Here’s something you need to know.
I test every recipe that runs with my weekly column. I figure if readers take the time to read my column, I should include a recipe I have tried at home and can stand behind if there are any questions.
My column is published Thursdays. The deadline is Monday. I usually test the recipe over the weekend, write a rough draft on Sunday and give it a final read the next day before passing it on to my editor.
I did not, unfortunately, have time to make the Apple Cake with Butter Sauce recipe that ran with my column last weel. Making an apple recipe everyday messed up my schedule. I figured I’d make it Wednesday night, take a picture and no one would ever know the difference when the story (and my post) went live on Thursday.
So around 10 p.m. Wednesday night, I start baking. I soon realized I left a line out of the recipe: Pour into a greased Bundt pan.
I was too late to catch the mistake in the newspaper (the feature section prints early) but I was able to change the online version. I freaked out for a bit, then told myself it would be OK. I’d write a correction for Friday’s newspaper. Those who wanted to make the recipe would call me to check on what kind of pan to use.
Taking a deep breath, I began to mix the cake batter when I had my second freak out moment of the night.
I don’t own a Bundt pan.
That came as quite a shock to my husband, who is convinced I own every cooking and baking tool in the world. He asked if I needed one. I stupidly said, “Nah, I’ll use something else. It will be fine.”
Lesson learned. When a recipe SPECIFICALLY calls for a Bundt pan, use a Bundt pan.
My first attempt was baked in a 9-by-9 cake pan. It burned.
My second was baked in a mini loaf pan. It didn’t burn, but it was a mushy mess that didn’t smell the best.
I went to bed around midnight, pretty bummed. I wasn’t going to attempt the recipe again. Maybe it wasn’t the pan. Maybe it was the recipe. Maybe it was me. It wasn’t supposed going to happen – move on.
Then I got an e-mail from a reader Thursday mornin.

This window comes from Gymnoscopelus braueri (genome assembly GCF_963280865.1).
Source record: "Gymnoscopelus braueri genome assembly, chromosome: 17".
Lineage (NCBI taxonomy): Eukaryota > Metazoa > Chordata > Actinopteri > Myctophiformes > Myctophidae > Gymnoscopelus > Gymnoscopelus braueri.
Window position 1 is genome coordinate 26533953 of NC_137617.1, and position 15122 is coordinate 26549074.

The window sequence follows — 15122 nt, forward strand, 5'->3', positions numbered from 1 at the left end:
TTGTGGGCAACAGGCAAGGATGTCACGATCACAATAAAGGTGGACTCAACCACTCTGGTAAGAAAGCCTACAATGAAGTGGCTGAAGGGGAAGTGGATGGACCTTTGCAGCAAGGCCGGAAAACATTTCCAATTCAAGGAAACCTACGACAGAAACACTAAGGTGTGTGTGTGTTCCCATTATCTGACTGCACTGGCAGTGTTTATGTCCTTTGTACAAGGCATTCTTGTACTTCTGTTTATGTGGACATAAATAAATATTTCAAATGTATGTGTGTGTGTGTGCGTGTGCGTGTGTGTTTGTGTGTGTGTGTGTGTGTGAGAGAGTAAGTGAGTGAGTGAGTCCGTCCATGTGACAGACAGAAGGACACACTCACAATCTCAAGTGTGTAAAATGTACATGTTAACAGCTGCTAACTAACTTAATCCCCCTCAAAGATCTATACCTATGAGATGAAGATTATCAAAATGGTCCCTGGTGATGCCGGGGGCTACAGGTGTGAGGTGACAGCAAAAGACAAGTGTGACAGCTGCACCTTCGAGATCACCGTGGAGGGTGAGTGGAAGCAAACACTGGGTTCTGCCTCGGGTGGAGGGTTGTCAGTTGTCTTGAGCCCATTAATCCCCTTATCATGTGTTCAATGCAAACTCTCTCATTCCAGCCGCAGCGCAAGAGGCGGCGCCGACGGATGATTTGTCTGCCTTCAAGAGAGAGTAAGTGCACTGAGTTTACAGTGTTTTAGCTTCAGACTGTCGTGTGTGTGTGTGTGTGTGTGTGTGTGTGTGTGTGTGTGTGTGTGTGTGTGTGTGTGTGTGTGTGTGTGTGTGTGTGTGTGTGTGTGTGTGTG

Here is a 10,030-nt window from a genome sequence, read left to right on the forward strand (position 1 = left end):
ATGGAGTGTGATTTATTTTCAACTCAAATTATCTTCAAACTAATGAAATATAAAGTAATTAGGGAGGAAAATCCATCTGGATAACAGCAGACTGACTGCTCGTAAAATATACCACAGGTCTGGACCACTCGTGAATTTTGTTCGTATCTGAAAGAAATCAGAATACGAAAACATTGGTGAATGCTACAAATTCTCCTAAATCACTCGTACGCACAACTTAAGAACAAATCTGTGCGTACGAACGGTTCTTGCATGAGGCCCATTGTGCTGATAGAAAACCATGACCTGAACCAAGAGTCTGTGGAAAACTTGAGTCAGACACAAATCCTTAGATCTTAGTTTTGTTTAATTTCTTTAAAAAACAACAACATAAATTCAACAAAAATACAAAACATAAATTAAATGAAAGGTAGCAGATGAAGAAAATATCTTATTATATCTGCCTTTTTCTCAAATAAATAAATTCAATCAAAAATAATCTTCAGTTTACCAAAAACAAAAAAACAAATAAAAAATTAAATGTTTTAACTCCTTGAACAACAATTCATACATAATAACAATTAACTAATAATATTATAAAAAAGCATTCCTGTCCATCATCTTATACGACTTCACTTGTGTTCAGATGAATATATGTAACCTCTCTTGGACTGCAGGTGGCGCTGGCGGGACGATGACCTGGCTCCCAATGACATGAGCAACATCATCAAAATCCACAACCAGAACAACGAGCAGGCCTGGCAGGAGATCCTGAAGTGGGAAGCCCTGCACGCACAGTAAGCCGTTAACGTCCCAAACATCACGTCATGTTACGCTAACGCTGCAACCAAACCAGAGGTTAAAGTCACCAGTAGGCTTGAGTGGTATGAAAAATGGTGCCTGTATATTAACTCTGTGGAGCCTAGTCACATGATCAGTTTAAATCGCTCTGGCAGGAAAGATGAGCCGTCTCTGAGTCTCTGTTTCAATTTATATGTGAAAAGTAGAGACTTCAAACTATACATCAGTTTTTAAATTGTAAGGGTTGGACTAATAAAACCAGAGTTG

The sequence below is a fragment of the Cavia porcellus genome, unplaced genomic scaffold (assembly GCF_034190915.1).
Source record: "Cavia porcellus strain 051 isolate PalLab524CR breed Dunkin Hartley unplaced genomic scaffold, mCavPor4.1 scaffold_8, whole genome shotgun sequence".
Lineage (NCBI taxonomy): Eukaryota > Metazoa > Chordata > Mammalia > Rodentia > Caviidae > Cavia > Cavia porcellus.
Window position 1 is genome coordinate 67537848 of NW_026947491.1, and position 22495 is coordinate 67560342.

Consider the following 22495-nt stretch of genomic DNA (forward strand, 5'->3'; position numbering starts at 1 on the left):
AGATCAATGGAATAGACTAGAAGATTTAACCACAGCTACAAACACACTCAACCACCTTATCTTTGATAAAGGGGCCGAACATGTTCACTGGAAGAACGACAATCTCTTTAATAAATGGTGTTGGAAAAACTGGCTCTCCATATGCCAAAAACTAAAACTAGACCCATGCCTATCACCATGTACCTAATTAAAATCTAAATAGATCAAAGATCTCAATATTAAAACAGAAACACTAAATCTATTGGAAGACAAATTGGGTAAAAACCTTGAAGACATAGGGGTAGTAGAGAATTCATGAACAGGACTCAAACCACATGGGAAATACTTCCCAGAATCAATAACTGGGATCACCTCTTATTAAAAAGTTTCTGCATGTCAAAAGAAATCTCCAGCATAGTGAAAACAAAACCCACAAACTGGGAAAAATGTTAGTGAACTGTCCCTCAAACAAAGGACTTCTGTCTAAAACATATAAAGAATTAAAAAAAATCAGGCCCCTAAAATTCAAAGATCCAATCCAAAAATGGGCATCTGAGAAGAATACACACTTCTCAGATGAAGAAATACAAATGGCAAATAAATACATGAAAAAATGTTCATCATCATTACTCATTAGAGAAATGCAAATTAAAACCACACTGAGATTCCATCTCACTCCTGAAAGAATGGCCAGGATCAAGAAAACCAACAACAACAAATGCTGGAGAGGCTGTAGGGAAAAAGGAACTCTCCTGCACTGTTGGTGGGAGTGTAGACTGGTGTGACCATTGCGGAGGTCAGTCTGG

“Can you tell me what size pan to use for today’s recipe?”
I received a phone call with the same question. A few hours later, another e-mail arrived.
I told everyone to use a Bundt pan. I wanted to tell them more, but I didn’t know anything else. That’s when I realized I had to make the cake.
I purchased a Bundt pan, bought more flour and more apples, and went back to the kitchen. I watched a YouTube video on the proper way to grease a Bundt pan and the best way to fill it. I took a before photo of my cake and held my breath as it was baking.
I think I left it in a few minutes too long, as I forgot to set the timer, but it looked OK coming out of the oven. I let it cool, flipped it on to a plate and it looked like a Bundt cake. I made the butter sauce, drizzled it over the top and had a piece before making my family’s dinner.
I spent eight hours, $21.97 (on a new Bundt pan), and peeled 18 Granny Smith apples to make one apple cake with butter sauce. I hope any of you who decide to try this recipe have better luck with it on your first try than I did.
Just be sure to use a Bundt pan.
- 2/3 cup butter
- 2 cups sugar
- 1 egg
- 2 cups white flour
- 2 teaspoons baking soda
- ½ teaspoon cinnamon
- ½ teaspoon nutmeg
- ½ teaspoon salt
- 1 teaspoon vanilla
- 6 Granny Smith apples, peeled and finely chopped
- Butter Sauce (see below)
Cream together butter and sugar. Add the egg. Add flour, baking soda, cinnamon, nutmeg, salt and vanilla. Mix well. Add the apples.
Pour into greased bundt pan.
Bake at 375 degrees for 40 to 45 minutes, or until a toothpick inserted comes out clean.
For the butter sauce, combine 1 cup sugar, 1 cup half and half, ½ cup butter and 1 cup brown sugar. Cook until it boils, then add 1 teaspoon vanilla. Serve the butter warm over apple cake.
Recipe courtesy of The Original Recipes of Bushnell’s Turtle by Ed and Sherri Zastrow